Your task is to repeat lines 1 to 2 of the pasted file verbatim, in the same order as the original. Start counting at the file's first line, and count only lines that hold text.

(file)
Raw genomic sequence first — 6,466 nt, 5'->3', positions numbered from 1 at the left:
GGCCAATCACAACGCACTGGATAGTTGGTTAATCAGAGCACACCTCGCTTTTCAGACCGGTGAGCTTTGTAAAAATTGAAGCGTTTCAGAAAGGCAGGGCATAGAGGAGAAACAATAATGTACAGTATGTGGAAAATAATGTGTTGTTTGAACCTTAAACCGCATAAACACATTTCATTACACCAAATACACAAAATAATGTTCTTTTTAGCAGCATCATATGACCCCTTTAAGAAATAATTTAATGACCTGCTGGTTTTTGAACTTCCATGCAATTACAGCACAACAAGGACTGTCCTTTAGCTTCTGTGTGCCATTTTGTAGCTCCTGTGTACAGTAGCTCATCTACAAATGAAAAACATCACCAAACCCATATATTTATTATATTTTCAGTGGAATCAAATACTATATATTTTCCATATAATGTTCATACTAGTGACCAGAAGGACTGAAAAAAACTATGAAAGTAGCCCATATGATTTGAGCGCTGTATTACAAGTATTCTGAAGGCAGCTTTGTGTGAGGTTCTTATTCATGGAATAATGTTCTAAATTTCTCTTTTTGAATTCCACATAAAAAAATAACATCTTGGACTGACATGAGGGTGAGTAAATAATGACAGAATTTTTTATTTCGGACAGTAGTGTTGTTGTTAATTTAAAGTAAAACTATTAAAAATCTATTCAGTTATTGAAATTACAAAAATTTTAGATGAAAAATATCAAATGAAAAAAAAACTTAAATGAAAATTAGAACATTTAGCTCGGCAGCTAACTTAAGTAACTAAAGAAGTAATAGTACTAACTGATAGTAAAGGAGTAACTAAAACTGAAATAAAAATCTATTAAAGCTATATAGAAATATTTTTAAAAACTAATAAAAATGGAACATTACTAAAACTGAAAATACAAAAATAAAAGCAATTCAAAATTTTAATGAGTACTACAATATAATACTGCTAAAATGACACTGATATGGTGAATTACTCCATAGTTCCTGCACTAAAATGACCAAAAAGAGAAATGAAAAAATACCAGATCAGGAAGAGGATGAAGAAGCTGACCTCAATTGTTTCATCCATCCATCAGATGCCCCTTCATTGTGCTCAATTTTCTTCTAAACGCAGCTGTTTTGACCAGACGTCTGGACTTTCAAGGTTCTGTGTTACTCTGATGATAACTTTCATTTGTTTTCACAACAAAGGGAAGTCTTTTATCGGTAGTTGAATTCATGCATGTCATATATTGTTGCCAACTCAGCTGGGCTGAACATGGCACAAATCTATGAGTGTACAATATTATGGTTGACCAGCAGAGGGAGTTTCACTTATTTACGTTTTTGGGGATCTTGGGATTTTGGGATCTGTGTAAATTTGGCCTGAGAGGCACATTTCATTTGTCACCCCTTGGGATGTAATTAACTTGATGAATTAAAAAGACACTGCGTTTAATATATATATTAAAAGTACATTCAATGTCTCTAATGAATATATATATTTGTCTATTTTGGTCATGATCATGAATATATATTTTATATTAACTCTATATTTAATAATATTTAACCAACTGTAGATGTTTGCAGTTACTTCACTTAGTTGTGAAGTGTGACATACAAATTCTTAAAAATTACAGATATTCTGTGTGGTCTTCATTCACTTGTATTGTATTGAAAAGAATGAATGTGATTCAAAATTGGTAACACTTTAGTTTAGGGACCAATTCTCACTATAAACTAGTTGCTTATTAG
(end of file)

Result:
Raw genomic sequence first — 6,466 nt, 5'->3', positions numbered from 1 at the left:
GGCCAATCACAACGCACTGGATAGTTGGTTAATCAGAGCACACCTCGCTTTTCAGACCGGTGAGCTTTGTAAAAATTGAAGCGTTTCAGAAAGGCAGGGCATAGAGGAGAAACAATAATGTACAGTATGTGGAAAATAATGTGTTGTTTGAACCTTAAACCGCATAAACACATTTCATTACACCAAATACACAAAATAATGTTCTTTTTAGCAGCATCATATGACCCCTTTAAGAAATAATTTAATGACCTGCTGGTTTTTGAACTTCCATGCAATTACAGCACAACAAGGACTGTCCTTTAGCTTCTGTGTGCCATTTTGTAGCTCCTGTGTACAGTAGCTCATCTACAAATGAAAAACATCACCAAACCCATATATTTATTATATTTTCAGTGGAATCAAATACTATATATTTTCCATATAATGTTCATACTAGTGACCAGAAGGACTGAAAAAAACTATGAAAGTAGCCCATATGATTTGAGCGCTGTATTACAAGTATTCTGAAGGCAGCTTTGTGTGAGGTTCTTATTCATGGAATAATGTTCTAAATTTCTCTTTTTGAATTCCACATAAAAAAATAACATCTTGGACTGACATGAGGGTGAGTAAATAATGACAGAATTTTTTATTTCGGACAGTAGTGTTGTTGTTAATTTAAAGTAAAACTATTAAAAATCTATTCAGTTATTGAAATTACAAAAATTTTAGATGAAAAATATCAAATGAAAAAAAAACTTAAATGAAAATTAGAACATTTAGCTCGGCAGCTAACTTAAGTAACTAAAGAAGTAATAGTACTAACTGATAGTAAAGGAGTAACTAAAACTGAAATAAAAATCTATTAAAGCTATATAGAAATATTTTTAAAAACTAATAAAAATGGAACATTACTAAAACTGAAAATACAAAAATAAAAGCAATTCAAAATTTTAATGAGTACTACAATATAATACTGCTAAAATGACACTGATATGGTGAATTACTCCATAGTTCCTGCACTAAAATGACCAAAAAGAGAAATGAAAAAATACCAGATCAGGAAGAGGATGAAGAAGCTGACCTCAATTGTTTCATCCATCCATCAGATGCCCCTTCATTGTGCTCAATTTTCTTCTAAACGCAGCTGTTTTGACCAGACGTCTGGACTTTCAAGGTTCTGTGTTACTCTGATGATAACTTTCATTTGTTTTCACAACAAAGGGAAGTCTTTTATCGGTAGTTGAATTCATGCATGTCATATATTGTTGCCAACTCAGCTGGGCTGAACATGGCACAAATCTATGAGTGTACAATATTATGGTTGACCAGCAGAGGGAGTTTCACTTATTTACGTTTTTGGGGATCTTGGGATTTTGGGATCTGTGTAAATTTGGCCTGAGAGGCACATTTCATTTGTCACCCCTTGGGATGTAATTAACTTGATGAATTAAAAAGACACTGCGTTTAATATATATATTAAAAGTACATTCAATGTCTCTAATGAATATATATATTTGTCTATTTTGGTCATGATCATGAATATATATTTTATATTAACTCTATATTTAATAATATTTAACCAACTGTAGATGTTTGCAGTTACTTCACTTAGTTGTGAAGTGTGACATACAAATTCTTAAAAATTACAGATATTCTGTGTGGTCTTCATTCACTTGTATTGTATTGAAAAGAATGAATGTGATTCAAAATTGGTAACACTTTAGTTTAGGGACCAATTCTCACTATAAACTAGTTGCTTATTAG